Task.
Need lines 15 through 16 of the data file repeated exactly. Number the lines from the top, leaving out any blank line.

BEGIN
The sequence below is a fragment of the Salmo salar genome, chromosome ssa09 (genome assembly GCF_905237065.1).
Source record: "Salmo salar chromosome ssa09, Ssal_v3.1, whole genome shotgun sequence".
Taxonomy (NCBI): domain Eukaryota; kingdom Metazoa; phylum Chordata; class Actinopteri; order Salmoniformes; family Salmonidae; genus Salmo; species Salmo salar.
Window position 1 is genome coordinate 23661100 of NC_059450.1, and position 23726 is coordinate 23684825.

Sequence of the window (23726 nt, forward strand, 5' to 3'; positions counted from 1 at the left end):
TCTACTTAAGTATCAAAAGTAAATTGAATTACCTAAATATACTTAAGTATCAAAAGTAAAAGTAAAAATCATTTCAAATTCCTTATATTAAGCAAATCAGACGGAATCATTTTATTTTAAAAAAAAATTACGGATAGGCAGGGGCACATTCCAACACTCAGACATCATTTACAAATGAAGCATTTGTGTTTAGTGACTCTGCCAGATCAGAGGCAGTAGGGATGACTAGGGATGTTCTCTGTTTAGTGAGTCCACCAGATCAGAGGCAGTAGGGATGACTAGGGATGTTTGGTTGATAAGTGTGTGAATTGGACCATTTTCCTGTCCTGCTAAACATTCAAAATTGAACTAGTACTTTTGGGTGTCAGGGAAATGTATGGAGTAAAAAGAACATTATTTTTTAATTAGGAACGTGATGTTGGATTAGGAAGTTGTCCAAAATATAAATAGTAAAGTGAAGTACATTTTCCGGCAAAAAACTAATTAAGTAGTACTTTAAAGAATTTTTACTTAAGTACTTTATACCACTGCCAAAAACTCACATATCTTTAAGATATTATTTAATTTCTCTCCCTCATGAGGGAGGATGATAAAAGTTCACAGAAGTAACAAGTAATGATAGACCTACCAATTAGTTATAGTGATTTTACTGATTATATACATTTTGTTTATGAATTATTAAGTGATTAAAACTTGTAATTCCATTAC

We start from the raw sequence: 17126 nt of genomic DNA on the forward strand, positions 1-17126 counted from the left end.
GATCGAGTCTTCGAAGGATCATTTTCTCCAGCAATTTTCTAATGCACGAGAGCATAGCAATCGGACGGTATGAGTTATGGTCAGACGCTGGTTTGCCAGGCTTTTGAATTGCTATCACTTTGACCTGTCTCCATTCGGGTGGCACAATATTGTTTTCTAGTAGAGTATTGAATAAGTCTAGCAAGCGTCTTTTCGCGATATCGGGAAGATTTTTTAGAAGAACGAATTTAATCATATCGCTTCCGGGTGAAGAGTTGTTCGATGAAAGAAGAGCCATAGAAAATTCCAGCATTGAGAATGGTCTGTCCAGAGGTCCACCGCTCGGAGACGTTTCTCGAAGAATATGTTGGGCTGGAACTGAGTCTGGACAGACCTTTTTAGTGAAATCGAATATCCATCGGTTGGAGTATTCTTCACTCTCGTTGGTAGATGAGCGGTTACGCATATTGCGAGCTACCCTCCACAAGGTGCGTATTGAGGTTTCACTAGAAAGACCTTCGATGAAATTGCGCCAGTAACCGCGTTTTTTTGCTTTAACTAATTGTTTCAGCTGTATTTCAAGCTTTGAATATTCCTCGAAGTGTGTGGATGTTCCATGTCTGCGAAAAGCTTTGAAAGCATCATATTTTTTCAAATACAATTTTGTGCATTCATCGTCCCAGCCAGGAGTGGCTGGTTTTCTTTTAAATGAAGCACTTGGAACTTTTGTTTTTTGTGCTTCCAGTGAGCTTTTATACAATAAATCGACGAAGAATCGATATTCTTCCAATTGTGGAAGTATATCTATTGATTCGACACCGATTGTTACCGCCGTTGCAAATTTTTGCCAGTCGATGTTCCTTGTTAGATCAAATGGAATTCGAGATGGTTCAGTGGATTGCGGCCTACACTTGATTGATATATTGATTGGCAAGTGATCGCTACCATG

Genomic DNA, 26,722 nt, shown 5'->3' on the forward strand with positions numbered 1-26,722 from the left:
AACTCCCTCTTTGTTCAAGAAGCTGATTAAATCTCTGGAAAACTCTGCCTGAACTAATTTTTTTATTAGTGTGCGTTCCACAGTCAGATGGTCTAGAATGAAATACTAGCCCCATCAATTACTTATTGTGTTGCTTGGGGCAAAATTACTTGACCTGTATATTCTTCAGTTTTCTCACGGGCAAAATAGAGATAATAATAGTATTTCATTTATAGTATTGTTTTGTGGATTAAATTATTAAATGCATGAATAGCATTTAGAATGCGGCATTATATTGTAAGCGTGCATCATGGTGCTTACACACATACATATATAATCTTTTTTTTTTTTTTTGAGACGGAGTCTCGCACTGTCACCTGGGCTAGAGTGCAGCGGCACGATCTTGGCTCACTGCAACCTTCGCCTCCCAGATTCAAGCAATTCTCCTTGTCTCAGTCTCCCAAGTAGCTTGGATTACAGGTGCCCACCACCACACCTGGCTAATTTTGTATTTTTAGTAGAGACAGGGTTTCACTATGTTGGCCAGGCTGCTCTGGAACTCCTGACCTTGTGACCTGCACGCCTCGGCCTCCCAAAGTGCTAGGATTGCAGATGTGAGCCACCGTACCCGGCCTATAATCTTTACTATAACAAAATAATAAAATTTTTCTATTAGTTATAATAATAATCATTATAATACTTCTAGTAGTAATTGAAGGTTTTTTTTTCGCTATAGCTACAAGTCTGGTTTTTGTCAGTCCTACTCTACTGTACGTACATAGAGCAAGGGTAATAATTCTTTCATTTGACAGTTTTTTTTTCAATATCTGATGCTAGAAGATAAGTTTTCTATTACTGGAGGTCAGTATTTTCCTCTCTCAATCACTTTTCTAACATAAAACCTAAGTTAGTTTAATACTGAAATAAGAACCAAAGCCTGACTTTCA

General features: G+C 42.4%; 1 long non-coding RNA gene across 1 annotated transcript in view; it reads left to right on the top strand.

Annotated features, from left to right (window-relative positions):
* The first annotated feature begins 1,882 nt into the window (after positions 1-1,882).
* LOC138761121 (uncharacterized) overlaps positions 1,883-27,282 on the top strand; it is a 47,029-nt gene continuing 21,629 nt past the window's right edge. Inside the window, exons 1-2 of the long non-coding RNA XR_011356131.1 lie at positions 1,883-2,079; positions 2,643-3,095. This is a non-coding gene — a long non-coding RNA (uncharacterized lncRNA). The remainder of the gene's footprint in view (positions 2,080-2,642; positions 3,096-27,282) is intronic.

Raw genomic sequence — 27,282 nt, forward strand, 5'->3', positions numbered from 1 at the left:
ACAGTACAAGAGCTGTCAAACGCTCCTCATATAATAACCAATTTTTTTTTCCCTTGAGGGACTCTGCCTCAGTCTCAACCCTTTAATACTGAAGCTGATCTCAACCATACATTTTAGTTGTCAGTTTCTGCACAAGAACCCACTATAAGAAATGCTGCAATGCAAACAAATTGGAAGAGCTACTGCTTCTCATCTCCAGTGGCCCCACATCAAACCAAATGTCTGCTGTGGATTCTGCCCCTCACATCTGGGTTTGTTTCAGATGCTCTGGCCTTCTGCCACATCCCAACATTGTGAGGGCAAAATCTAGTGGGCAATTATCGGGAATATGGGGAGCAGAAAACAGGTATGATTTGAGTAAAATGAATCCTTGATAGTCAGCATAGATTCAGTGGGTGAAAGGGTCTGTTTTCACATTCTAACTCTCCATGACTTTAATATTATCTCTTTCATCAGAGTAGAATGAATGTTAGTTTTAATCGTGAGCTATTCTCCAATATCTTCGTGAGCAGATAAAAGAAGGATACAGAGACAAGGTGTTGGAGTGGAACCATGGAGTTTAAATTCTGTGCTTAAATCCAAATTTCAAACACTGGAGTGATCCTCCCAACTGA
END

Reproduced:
Raw genomic sequence — 27,282 nt, forward strand, 5'->3', positions numbered from 1 at the left:
ACAGTACAAGAGCTGTCAAACGCTCCTCATATAATAACCAATTTTTTTTTCCCTTGAGGGACTCTGCCTCAGTCTCAACCCTTTAATACTGAAGCTGATCTCAACCATACATTTTAGTTGTCAGTTTCTGCACAAGAACCCACTATAAGAAATGCTGCAATGCAAACAAATTGGAAGAGCTACTGCTTCTCATCTCCAGTGGCCCCACATCAAACCAAATGTCTGCTGTGGATTCTGCCCCTCACATCTGGGTTTGTTTCAGATGCTCTGGCCTTCTGCCACATCCCAACATTGTGAGGGCAAAATCTAGTGGGCAATTATCGGGAATATGGGGAGCAGAAAACAGGTATGATTTGAGTAAAATGAATCCTTGATAGTCAGCATAGATTCAGTGGGTGAAAGGGTCTGTTTTCACATTCTAACTCTCCATGACTTTAATATTATCTCTTTCATCAGAGTAGAATGAATGTTAGTTTTAATCGTGAGCTATTCTCCAATATCTTCGTGAGCAGATAAAAGAAGGATACAGAGACAAGGTGTTGGAGTGGAACCATGGAGTTTAAATTCTGTGCTTAAATCCAAATTTCAAACACTGGAGTGATCCTCCCAACTGA